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How to take a values-based approach to policing

By emphasizing your department’s beliefs and demonstrating them on every contact, officers’ efforts will be recognized in your community


If “respect” is a core value in your agency, what does that look like?

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This article originally appeared in the November 2020 PoliceOne Leadership Briefing. To read the full briefing, visit Values-based policing | Building empathy | Educating the public, and add the Leadership Briefing to your subscriptions.

By Greg Winkler

My career in policing was short, but the memories and lessons learned stayed with me as I found my calling in education. Watching the news cycle today brings concern about my former profession. I see parallels from my coaching career that can carry over and improve police relations across the country.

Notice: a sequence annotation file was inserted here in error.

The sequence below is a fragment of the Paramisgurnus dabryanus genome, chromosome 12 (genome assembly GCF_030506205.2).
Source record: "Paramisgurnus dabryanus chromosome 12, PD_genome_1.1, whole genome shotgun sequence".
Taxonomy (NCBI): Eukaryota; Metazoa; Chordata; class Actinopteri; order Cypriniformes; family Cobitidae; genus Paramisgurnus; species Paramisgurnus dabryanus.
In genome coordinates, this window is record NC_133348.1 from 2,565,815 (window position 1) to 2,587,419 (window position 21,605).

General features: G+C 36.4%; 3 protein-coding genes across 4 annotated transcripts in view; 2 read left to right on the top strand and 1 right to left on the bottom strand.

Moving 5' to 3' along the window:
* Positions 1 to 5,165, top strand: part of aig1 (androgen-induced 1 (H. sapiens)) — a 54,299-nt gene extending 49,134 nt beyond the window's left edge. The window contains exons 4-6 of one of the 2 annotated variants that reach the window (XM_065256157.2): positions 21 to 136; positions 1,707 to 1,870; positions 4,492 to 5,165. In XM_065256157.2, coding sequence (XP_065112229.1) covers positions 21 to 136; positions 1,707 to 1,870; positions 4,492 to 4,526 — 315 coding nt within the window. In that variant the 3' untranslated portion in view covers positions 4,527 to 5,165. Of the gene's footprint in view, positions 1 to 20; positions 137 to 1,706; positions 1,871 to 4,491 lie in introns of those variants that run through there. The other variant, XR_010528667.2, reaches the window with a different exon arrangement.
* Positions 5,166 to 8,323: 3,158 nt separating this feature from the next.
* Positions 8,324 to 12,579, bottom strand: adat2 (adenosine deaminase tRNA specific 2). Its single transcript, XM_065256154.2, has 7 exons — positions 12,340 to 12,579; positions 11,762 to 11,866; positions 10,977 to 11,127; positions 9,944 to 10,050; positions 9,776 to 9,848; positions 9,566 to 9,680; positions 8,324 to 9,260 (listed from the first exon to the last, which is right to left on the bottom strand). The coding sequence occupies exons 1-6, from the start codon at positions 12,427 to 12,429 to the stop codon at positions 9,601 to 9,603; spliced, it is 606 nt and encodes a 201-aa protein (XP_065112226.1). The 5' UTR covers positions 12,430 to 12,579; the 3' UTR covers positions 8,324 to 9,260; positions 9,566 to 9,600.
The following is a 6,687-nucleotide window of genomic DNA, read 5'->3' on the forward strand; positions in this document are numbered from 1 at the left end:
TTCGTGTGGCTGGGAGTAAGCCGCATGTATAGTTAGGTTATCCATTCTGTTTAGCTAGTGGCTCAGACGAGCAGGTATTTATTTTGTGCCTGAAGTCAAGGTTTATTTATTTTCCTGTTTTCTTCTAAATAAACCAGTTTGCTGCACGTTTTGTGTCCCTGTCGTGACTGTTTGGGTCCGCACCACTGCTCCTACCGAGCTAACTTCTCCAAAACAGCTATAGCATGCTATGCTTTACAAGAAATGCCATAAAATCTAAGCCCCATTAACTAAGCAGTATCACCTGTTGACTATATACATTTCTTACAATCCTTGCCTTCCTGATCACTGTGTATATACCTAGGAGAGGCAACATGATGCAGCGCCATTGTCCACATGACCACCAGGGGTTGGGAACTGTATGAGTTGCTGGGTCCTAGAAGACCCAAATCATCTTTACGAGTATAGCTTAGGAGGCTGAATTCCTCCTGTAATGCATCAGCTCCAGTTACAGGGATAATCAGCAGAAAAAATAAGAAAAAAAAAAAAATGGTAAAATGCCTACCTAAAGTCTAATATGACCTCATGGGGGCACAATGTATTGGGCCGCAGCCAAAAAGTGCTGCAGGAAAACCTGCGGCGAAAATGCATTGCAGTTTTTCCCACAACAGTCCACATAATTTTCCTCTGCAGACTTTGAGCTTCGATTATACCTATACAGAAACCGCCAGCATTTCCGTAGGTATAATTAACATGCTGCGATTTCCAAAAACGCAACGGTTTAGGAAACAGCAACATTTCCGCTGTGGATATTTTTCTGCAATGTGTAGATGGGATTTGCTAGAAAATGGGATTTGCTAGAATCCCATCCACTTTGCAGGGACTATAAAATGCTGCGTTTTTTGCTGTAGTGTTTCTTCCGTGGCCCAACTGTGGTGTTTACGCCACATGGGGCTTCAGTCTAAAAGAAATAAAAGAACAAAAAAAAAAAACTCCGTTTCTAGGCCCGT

Police performance is currently being questioned and coming under fire. Police departments are under great scrutiny and respect for the profession appears to be at the lowest in years.

How can law enforcement agencies change negative public perception? One approach is through establishing, teaching and holding each other accountable to a set of core values that are communicated throughout the department and the community.

How is your department perceived in the community? There doesn’t have to be a glowing problem to implement a set of core values. It may be that you have a great department, and no one appreciates or notices. By emphasizing your department’s beliefs and demonstrating them on every contact, officers’ efforts will be recognized in your community.